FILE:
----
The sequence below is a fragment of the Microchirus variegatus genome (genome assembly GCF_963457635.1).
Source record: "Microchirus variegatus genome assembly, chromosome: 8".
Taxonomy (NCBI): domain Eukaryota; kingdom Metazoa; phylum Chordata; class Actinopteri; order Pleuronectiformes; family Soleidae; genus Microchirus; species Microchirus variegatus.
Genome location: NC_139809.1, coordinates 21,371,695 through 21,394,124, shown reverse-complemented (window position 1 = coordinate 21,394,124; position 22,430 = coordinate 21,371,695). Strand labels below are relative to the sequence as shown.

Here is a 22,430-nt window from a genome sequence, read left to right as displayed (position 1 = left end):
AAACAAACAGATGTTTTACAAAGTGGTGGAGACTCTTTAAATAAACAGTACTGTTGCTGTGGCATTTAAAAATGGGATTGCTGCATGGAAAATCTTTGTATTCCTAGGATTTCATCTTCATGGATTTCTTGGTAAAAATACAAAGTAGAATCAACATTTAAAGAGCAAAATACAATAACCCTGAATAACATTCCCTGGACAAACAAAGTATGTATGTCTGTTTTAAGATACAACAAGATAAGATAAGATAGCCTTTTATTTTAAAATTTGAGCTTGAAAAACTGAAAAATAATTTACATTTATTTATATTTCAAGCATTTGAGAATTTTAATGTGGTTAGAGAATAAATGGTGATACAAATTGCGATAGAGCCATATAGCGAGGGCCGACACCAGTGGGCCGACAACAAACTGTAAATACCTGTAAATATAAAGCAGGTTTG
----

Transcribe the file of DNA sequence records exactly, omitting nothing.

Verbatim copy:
The sequence below is a fragment of the Microchirus variegatus genome (genome assembly GCF_963457635.1).
Source record: "Microchirus variegatus genome assembly, chromosome: 8".
Taxonomy (NCBI): domain Eukaryota; kingdom Metazoa; phylum Chordata; class Actinopteri; order Pleuronectiformes; family Soleidae; genus Microchirus; species Microchirus variegatus.
Genome location: NC_139809.1, coordinates 21,371,695 through 21,394,124, shown reverse-complemented (window position 1 = coordinate 21,394,124; position 22,430 = coordinate 21,371,695). Strand labels below are relative to the sequence as shown.

Here is a 22,430-nt window from a genome sequence, read left to right as displayed (position 1 = left end):
AAACAAACAGATGTTTTACAAAGTGGTGGAGACTCTTTAAATAAACAGTACTGTTGCTGTGGCATTTAAAAATGGGATTGCTGCATGGAAAATCTTTGTATTCCTAGGATTTCATCTTCATGGATTTCTTGGTAAAAATACAAAGTAGAATCAACATTTAAAGAGCAAAATACAATAACCCTGAATAACATTCCCTGGACAAACAAAGTATGTATGTCTGTTTTAAGATACAACAAGATAAGATAAGATAGCCTTTTATTTTAAAATTTGAGCTTGAAAAACTGAAAAATAATTTACATTTATTTATATTTCAAGCATTTGAGAATTTTAATGTGGTTAGAGAATAAATGGTGATACAAATTGCGATAGAGCCATATAGCGAGGGCCGACACCAGTGGGCCGACAACAAACTGTAAATACCTGTAAATATAAAGCAGGTTTG